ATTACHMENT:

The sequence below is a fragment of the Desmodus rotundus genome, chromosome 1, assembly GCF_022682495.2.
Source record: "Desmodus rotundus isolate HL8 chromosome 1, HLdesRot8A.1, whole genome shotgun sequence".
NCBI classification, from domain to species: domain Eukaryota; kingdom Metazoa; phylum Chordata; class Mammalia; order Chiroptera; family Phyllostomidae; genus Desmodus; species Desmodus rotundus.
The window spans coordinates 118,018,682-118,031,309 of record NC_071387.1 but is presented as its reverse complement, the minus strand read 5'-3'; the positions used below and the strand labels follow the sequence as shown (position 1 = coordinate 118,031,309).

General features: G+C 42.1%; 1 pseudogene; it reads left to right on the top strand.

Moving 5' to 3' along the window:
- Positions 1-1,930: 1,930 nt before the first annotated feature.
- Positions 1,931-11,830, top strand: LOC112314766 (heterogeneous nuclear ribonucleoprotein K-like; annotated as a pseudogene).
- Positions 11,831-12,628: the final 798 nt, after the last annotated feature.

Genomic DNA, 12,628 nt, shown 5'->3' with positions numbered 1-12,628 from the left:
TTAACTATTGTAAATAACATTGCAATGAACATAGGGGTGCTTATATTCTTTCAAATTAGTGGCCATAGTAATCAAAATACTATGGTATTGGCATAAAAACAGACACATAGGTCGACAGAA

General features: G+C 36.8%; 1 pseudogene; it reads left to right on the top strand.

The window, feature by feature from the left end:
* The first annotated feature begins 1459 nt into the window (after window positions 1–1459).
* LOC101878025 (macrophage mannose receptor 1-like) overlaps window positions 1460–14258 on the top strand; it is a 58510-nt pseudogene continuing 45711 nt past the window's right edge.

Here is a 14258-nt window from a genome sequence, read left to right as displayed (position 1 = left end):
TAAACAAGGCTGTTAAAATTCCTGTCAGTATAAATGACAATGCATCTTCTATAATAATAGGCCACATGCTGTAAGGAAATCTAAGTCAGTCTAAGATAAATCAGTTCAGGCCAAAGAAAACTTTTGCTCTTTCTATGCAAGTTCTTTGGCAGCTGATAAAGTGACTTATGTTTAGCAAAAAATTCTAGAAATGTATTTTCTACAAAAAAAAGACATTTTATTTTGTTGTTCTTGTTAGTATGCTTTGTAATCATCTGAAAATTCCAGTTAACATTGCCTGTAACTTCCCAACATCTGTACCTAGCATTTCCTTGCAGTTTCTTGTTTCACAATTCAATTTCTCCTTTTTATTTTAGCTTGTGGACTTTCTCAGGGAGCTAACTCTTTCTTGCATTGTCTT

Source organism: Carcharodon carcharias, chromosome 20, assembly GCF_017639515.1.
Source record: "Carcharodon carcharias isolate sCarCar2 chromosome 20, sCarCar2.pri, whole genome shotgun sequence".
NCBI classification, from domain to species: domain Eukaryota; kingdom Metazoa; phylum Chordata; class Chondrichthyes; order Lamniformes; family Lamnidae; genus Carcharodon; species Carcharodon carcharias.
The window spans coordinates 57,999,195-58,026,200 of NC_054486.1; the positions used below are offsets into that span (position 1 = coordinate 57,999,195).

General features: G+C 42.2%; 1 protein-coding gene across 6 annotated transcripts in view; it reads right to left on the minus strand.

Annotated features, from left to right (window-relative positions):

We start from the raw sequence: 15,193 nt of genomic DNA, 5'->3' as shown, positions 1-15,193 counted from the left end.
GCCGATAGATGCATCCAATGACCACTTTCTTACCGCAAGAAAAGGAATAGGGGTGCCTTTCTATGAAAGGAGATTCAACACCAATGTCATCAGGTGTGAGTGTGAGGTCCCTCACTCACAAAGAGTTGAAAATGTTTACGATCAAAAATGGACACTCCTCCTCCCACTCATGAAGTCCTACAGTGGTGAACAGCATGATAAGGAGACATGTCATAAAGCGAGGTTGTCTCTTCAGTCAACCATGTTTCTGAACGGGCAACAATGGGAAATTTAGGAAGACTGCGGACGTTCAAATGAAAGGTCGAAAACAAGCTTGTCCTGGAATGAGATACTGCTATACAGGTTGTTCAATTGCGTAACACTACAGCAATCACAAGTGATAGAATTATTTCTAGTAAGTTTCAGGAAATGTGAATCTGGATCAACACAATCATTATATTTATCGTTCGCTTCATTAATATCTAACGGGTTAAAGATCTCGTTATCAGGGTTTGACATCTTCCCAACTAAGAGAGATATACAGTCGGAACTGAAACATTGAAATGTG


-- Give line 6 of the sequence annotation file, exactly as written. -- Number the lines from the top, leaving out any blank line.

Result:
Moving 5' to 3' along the window: